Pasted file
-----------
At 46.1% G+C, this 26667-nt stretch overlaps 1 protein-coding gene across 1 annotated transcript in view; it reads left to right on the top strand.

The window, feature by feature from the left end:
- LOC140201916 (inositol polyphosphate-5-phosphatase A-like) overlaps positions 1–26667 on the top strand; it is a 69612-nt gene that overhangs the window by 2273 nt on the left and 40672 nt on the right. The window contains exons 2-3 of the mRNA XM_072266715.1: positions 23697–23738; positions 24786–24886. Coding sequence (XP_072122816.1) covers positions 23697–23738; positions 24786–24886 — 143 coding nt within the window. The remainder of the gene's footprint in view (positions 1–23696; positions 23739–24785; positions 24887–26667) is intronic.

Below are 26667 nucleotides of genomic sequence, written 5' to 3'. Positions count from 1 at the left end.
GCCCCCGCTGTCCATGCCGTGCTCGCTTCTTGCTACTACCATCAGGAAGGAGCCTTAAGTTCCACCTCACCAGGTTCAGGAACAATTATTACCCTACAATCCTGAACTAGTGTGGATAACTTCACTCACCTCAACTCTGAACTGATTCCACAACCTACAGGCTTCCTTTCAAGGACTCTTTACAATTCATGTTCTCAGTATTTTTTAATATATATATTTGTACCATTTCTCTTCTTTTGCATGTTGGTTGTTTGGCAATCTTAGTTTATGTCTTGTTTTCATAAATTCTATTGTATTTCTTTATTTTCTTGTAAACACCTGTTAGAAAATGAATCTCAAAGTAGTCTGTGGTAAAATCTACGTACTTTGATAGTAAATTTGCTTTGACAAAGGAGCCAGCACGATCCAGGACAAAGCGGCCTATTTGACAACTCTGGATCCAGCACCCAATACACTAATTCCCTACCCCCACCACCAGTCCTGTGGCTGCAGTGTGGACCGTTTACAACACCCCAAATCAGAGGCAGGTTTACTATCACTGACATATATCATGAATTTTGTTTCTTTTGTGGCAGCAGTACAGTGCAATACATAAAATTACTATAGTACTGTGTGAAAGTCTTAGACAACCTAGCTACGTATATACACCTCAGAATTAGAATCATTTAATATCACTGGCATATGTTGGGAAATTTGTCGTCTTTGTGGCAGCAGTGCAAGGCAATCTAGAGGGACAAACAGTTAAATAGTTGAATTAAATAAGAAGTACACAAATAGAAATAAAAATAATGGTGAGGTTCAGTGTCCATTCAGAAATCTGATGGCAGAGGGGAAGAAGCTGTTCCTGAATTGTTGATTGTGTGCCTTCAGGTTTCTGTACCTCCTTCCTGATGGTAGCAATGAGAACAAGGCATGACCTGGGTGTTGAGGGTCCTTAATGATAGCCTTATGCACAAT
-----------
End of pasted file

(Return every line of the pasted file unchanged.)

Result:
At 46.1% G+C, this 26667-nt stretch overlaps 1 protein-coding gene across 1 annotated transcript in view; it reads left to right on the top strand.

The window, feature by feature from the left end:
- LOC140201916 (inositol polyphosphate-5-phosphatase A-like) overlaps positions 1–26667 on the top strand; it is a 69612-nt gene that overhangs the window by 2273 nt on the left and 40672 nt on the right. The window contains exons 2-3 of the mRNA XM_072266715.1: positions 23697–23738; positions 24786–24886. Coding sequence (XP_072122816.1) covers positions 23697–23738; positions 24786–24886 — 143 coding nt within the window. The remainder of the gene's footprint in view (positions 1–23696; positions 23739–24785; positions 24887–26667) is intronic.

Below are 26667 nucleotides of genomic sequence, written 5' to 3'. Positions count from 1 at the left end.
GCCCCCGCTGTCCATGCCGTGCTCGCTTCTTGCTACTACCATCAGGAAGGAGCCTTAAGTTCCACCTCACCAGGTTCAGGAACAATTATTACCCTACAATCCTGAACTAGTGTGGATAACTTCACTCACCTCAACTCTGAACTGATTCCACAACCTACAGGCTTCCTTTCAAGGACTCTTTACAATTCATGTTCTCAGTATTTTTTAATATATATATTTGTACCATTTCTCTTCTTTTGCATGTTGGTTGTTTGGCAATCTTAGTTTATGTCTTGTTTTCATAAATTCTATTGTATTTCTTTATTTTCTTGTAAACACCTGTTAGAAAATGAATCTCAAAGTAGTCTGTGGTAAAATCTACGTACTTTGATAGTAAATTTGCTTTGACAAAGGAGCCAGCACGATCCAGGACAAAGCGGCCTATTTGACAACTCTGGATCCAGCACCCAATACACTAATTCCCTACCCCCACCACCAGTCCTGTGGCTGCAGTGTGGACCGTTTACAACACCCCAAATCAGAGGCAGGTTTACTATCACTGACATATATCATGAATTTTGTTTCTTTTGTGGCAGCAGTACAGTGCAATACATAAAATTACTATAGTACTGTGTGAAAGTCTTAGACAACCTAGCTACGTATATACACCTCAGAATTAGAATCATTTAATATCACTGGCATATGTTGGGAAATTTGTCGTCTTTGTGGCAGCAGTGCAAGGCAATCTAGAGGGACAAACAGTTAAATAGTTGAATTAAATAAGAAGTACACAAATAGAAATAAAAATAATGGTGAGGTTCAGTGTCCATTCAGAAATCTGATGGCAGAGGGGAAGAAGCTGTTCCTGAATTGTTGATTGTGTGCCTTCAGGTTTCTGTACCTCCTTCCTGATGGTAGCAATGAGAACAAGGCATGACCTGGGTGTTGAGGGTCCTTAATGATAGCCTTATGCACAAT